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Digital technology has brought many changes to the field of photography. The old days of developing film and making multiple prints in the dark room are largely gone now, but what has not changed is the fact that a great photograph has to be taken by a great photographer. Technology gives us new ways of fixing an image on paper, but it is still the photographer’s eye and talent that dictates the quality of the image. Jim Fox has embraced the digital age in his work, but long before he began using computers and printers to produce lasting impressions of the land and people around him, he was taking pictures. He is a born communicator and he has expressed that talent as a musician, as an educator, and certainly as a photographer. I find his facility at producing his photographs in a digital format fascinating, the great attention to getting just the right image out of his large oversize printer intriguing, but what I am really drawn to is his talent to snap the shutter at just the right moment-that is a skill that is not dependent on old or new technology, it is in the eye of the artist. MD

James Fox has enjoyed success in a number of ventures, as a musician, a teacher, administrator, gallery director, and photographer. He has brought his talent and creativity to each of those fields, but it is photography that has been a constant part of his life since he was eleven years old when he borrowed a friend’s camera to take on a family vacation to Corpus Christi. He promptly lost that camera, but he never lost the urge to take photographs. After replacing his friend’s camera, he bought one of his own and a camera has not been far from his reach ever since.

In 1971, he decided to push his hobby into a more serious direction and began taking pictures in the “hope of making art.” He said, “Making images became a passion. I make images because I must, it is as essential to me as eating.” Today, having retired from his other careers, Jim indulges his passion for making images. He travels throughout the Texas Hill Country around Fredericksburg where he makes his home and often ventures into the mountains of New Mexico or the breezy marshes of South Texas. Where ever he travels his camera is with him as he continually looks for the perfect image. He quotes an Indian sage who said, “Look at the world twice if you wish to see all there is to see.”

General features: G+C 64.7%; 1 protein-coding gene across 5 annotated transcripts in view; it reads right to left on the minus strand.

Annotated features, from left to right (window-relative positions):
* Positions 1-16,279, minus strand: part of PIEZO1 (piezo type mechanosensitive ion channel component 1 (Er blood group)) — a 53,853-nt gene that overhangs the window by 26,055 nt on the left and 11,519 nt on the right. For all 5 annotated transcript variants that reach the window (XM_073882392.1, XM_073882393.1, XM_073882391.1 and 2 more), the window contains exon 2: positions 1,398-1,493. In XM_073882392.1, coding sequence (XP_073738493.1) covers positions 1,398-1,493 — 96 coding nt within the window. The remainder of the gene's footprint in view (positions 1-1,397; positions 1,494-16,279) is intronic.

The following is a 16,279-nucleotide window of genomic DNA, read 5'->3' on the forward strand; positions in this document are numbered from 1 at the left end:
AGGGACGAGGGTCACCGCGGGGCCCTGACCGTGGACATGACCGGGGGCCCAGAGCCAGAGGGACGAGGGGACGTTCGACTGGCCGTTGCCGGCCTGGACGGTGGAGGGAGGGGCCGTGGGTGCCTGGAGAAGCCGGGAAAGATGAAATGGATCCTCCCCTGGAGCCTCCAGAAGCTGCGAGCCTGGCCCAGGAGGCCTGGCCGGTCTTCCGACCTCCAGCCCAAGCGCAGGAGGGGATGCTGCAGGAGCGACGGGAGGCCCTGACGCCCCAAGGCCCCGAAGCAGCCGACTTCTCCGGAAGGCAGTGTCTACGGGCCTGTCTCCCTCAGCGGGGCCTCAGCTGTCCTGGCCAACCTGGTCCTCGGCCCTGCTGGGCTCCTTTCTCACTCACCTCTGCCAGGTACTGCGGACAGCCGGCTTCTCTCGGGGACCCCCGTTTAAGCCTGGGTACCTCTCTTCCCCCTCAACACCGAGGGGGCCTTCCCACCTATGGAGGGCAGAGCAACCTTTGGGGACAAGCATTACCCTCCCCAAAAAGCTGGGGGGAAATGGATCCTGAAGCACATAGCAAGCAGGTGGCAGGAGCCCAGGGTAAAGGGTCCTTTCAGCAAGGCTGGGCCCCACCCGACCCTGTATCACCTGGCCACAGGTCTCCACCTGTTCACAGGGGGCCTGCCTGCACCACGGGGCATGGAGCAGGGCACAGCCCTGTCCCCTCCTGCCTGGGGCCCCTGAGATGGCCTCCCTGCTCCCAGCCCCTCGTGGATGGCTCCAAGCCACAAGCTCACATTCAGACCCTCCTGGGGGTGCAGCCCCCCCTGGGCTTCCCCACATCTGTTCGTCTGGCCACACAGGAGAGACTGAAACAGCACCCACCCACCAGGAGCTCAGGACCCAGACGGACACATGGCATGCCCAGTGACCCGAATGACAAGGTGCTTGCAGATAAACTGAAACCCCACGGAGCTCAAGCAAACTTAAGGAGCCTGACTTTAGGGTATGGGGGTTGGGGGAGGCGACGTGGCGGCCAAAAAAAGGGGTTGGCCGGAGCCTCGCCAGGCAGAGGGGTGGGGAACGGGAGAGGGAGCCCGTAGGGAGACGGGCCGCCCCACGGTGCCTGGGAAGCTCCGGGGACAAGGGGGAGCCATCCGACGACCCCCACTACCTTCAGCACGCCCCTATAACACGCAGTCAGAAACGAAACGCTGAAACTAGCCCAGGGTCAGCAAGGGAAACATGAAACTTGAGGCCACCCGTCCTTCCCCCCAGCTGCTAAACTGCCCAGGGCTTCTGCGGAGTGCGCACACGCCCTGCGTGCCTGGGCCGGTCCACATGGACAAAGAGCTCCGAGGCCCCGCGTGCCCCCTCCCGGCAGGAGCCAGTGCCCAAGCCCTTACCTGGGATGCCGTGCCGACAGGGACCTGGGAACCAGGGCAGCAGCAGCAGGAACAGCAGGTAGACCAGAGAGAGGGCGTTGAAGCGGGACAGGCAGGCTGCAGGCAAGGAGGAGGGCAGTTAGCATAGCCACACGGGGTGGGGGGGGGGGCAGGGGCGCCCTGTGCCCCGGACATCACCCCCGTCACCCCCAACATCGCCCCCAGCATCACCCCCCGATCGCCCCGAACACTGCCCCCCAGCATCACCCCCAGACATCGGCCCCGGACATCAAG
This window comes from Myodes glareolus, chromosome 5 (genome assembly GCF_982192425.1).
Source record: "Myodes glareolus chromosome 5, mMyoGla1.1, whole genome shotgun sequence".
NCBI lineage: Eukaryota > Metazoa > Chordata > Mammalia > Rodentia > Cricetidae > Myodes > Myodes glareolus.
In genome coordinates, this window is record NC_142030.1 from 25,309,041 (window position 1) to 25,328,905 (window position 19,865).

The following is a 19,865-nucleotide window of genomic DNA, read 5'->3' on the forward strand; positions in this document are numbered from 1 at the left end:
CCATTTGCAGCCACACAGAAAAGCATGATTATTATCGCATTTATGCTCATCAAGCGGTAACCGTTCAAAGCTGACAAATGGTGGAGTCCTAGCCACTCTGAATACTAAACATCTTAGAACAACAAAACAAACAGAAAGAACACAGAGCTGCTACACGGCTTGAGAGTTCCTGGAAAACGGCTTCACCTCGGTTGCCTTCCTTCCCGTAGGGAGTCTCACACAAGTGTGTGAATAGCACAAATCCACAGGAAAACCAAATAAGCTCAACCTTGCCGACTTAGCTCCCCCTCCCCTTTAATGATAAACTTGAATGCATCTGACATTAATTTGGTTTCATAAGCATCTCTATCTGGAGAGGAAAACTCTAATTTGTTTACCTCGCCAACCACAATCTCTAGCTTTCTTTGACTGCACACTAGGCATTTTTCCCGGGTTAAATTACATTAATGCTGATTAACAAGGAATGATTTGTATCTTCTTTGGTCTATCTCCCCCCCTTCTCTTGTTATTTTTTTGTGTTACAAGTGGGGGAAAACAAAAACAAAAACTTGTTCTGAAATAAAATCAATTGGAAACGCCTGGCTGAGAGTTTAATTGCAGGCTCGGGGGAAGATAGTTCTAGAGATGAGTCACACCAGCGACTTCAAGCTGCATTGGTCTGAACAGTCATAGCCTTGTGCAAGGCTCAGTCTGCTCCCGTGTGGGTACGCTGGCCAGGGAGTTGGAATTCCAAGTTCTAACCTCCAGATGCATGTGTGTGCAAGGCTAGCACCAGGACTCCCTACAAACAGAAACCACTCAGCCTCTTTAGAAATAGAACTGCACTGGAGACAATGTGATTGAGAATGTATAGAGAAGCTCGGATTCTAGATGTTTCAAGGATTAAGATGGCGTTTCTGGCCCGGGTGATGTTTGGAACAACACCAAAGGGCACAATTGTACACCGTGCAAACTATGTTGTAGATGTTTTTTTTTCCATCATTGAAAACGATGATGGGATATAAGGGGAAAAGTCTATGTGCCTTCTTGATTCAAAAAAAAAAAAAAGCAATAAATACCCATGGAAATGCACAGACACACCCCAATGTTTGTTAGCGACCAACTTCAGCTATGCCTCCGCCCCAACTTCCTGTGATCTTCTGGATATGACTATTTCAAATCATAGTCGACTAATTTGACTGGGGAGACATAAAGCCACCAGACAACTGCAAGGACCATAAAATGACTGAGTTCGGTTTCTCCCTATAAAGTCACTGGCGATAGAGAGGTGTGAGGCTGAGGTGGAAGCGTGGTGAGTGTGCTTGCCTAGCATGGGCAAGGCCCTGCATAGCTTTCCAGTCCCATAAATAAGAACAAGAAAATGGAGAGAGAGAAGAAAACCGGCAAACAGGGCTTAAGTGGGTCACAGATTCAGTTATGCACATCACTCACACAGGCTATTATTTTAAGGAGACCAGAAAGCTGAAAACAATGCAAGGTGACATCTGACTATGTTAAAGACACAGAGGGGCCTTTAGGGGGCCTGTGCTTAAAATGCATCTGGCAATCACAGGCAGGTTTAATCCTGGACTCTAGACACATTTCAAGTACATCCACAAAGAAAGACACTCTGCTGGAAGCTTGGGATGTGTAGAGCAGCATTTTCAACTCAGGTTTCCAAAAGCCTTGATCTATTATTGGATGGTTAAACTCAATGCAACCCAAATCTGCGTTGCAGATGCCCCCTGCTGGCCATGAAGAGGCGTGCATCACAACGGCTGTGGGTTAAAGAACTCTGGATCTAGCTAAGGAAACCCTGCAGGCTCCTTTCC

Jim often goes well beyond that advice in his photographic quests. He said, “Second looks easily become fourth, tenth, even twentieth, and often take many years to acquire and even then the vision is complete and vague. Second looks are necessary for the artist. Over the years I would look at various locations or subjects and wonder how to make what I see accessible to me as a photographer and how to translate what I feel to an image. Responding to feelings is what I most wish to accomplish for myself as well as the viewer. My second looks begin once a scene has sparked my imagination and demands action. Like most artist, especially painters, I enjoy returning to a favorite location several times. Visiting a favorite location many times is like visiting an old friend something new is always discovered.”

Taking a closer look at his surroundings is second nature to Jim Fox. Each photograph he makes is the culmination of a lifetime of looking. He says, “Often I am asked ‘How long did it take to create that image.’ My reply generally is, about 40 years. An image made yesterday really began in 1971 when I made the decision to be a photographic artist.”